TL:DR - I'm an idiot, sadly yes, I'm lucky to have my job
For why - I had the albatross of feeling responsible for a heroin addled orphan with a felony. Her father, my best friend, died when she was 19, and his dying wish to me was to make sure she was safe, she asked for help. So new roommate it is. I was renting, couldn't afford a down payment for a house, and no place will rent to a felon. You either move every couple weeks from national park to national park or you go to an RV Park. RV Parks mostly don't run background checks or only run it on the main person. If they do, you just pick up and move. You don't need a down payment to park it, or even for the RV itself. You can walk into a dealership and get a 15 year loan out the door no questions asked. Of course, the living arrangement lasted only a couple months before it was just me, my cat, and a 30 foot RV with monthly payments equivalent to rent with no market value after the miles we'd put on it. I also accidentally broke a lot of stuff like the awning and the antenna handle, because that's what happens the first time you get an RV. It was great solo and I ended up doing it for a couple years.
For money - It's about the same price as renting a 1 bedroom with parking, insurance, storage unit, po box, cell phone (with unlimited wifi plan). I travel for a living, working every other week, booked about 3 months in advance. You can book camp sites about 6 months in advance, and you have to pay in advance. If things got tight I wasn't able to book as far out so I'd have to boon dock occasionally. Work weeks, I'd stay near an airport (Portland, SeaTac, Sacramento, Eugene, etc) and wake up in the forest., then drive into the city. I towed my car behind the RV. Every city with an airport has a expo area you can stay at, but those are awful, just parking lots with hook ups. The only time I wasn't able to find something was major holidays (4th of July, etc) which would leave me scrambling to find a WalMart that wouldn't kick me out. I had a little white board next to the door and I'd write the site and the dates and the RV spot.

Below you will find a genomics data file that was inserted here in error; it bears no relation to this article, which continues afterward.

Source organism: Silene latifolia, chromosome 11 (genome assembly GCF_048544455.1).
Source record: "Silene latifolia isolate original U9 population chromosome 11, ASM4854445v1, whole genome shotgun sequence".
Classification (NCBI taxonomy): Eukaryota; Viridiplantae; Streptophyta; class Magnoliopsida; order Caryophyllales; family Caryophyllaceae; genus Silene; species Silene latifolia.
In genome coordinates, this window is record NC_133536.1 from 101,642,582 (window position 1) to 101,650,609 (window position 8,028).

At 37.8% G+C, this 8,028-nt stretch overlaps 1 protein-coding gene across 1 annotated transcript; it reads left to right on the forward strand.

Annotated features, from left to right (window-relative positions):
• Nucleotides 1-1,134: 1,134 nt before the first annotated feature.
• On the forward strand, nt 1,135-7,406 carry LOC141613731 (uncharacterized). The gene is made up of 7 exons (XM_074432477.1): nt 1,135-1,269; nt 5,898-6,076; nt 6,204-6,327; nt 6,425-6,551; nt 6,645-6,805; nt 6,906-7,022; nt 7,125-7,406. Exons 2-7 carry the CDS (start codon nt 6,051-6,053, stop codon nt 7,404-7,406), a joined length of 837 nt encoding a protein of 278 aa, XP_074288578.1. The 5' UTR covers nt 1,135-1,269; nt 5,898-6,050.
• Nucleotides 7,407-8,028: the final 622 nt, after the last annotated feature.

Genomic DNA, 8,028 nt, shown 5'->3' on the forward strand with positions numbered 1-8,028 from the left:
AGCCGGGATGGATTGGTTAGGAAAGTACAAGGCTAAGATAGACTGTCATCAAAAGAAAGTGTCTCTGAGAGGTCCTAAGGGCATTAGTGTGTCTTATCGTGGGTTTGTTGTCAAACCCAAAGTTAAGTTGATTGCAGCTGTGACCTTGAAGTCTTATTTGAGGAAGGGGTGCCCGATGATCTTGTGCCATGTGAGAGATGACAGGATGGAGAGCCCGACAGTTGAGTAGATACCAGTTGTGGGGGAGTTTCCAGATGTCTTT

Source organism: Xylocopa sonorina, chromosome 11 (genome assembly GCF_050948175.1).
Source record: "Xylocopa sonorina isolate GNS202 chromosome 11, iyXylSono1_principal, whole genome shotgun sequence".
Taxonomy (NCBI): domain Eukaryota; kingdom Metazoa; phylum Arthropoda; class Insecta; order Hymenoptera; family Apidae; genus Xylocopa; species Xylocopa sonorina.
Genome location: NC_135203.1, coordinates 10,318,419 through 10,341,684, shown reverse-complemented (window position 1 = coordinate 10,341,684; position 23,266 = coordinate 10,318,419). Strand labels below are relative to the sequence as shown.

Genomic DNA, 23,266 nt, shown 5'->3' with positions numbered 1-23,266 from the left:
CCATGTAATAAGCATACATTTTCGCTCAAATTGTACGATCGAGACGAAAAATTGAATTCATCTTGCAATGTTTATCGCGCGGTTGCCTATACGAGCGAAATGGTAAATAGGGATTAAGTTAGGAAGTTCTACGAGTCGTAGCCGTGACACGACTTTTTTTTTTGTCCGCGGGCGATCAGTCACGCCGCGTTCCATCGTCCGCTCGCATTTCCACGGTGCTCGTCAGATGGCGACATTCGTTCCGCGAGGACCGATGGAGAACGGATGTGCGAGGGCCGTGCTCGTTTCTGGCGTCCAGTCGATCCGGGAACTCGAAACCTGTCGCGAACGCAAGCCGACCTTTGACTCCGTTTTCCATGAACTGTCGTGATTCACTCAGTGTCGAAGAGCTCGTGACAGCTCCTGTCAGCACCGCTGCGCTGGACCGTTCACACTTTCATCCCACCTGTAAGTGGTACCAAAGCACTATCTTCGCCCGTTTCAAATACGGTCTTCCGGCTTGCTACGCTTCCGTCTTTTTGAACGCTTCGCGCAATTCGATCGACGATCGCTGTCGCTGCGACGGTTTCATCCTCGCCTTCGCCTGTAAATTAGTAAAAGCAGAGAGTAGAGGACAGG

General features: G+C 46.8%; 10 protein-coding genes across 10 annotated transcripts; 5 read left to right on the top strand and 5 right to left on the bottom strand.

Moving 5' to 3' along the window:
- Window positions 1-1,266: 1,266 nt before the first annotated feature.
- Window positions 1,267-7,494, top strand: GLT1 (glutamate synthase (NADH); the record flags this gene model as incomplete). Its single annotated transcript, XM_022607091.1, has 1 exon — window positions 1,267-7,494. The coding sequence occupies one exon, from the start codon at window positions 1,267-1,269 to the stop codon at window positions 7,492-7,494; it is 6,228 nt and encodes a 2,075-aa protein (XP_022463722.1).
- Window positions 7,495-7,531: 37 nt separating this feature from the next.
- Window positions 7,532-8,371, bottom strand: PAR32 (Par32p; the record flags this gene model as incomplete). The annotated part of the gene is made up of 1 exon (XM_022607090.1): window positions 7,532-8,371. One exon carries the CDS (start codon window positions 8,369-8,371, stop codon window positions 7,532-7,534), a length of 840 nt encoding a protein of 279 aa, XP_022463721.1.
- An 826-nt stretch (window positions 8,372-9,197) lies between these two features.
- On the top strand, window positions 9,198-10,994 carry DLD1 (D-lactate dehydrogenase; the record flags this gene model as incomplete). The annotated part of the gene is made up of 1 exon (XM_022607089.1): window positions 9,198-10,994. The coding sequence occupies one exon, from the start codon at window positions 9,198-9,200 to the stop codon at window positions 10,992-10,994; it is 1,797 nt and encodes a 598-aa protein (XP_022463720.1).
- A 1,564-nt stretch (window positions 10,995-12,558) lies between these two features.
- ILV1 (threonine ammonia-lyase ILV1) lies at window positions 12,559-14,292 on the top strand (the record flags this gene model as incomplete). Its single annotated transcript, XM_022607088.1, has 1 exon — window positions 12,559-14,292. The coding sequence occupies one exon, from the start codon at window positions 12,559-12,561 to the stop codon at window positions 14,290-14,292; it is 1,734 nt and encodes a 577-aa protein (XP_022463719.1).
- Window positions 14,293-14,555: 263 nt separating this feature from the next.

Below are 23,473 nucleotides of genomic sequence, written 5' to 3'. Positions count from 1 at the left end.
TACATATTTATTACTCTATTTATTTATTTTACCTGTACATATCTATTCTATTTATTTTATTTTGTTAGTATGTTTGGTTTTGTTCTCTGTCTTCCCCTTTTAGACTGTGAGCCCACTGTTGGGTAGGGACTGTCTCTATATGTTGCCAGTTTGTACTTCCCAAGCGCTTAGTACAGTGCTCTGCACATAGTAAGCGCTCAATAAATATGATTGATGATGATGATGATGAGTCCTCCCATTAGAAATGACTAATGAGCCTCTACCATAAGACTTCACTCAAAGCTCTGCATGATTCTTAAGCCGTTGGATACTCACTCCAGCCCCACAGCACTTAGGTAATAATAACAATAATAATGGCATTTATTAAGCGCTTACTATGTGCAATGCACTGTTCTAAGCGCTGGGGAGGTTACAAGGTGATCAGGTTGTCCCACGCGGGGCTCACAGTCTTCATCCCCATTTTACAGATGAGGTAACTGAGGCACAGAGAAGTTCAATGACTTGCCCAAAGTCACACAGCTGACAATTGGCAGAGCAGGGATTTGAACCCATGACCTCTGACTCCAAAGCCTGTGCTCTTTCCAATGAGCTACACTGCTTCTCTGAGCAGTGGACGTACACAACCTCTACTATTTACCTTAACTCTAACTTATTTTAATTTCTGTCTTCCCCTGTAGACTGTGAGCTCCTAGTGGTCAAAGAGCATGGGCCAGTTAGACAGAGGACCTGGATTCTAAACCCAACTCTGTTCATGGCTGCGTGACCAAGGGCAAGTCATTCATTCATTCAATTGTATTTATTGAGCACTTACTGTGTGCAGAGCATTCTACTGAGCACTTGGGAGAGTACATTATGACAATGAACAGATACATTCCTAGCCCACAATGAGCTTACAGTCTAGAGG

Stuff you didn't ask but I'm going to mention anyway - Some of the things I really missed were having a bath tub and mail delivery, which was limited to a post office box with a service that opens and scans your mail for you near my storage unit. Fed Ex & UPS won't ship to a post office, everything has to be USPS. I was able to register as a resident with no address only in the state of Oregon, and with RealID, you're not able to fly if you don't have one, so "continuous traveler", which is what my license says now, is no longer available. So maybe the whole "wow, I can't get an ID or Driver's License" problem could have come up in the movie.
Spoilers - It's also incredibly hard to get dental care, since I was only in the same area near my storage unit occasionally and most dentists won't work on the weekends. One time I went to a stadium dentist :( They should have showed the horrors of being one of the last people let in for dental care day and watching families with kids who've been waiting two days turned away behind you. Or you know, a lady who's super happy about not having access to medical care. That too. I laughed in a room alone when that lady said "Because she loved rocks". That was the only time I laughed. Fran McD could have been any of them though, her performance was great and understated. And I got totally pissed when that motherfucker broke her plates. WTF, asshole, SHE SAID LEAVE HER ALONE DAMN IT. Other than that the only emotions I felt were boredom and confusion about why everything looked so bland. Oh! And I wanted her to hook up with the other park attendant.
|by Anonymous||reply 45||Last Sunday at 11:33 AM|
Chloe Zhao is being marketed as the second coming of Orson Welles. Or, if you prefer, Agnes Varda.
|by Anonymous||reply 46||Last Sunday at 12:01 PM|
R2 sounds like Ivanka Trump.
|by Anonymous||reply 47||Last Sunday at 12:03 PM|
Loved it! Mesmerizing, the story and scenery. I'm not sure I can write anything adequate to describe how much I felt this movie. Thought McDormand was outstanding.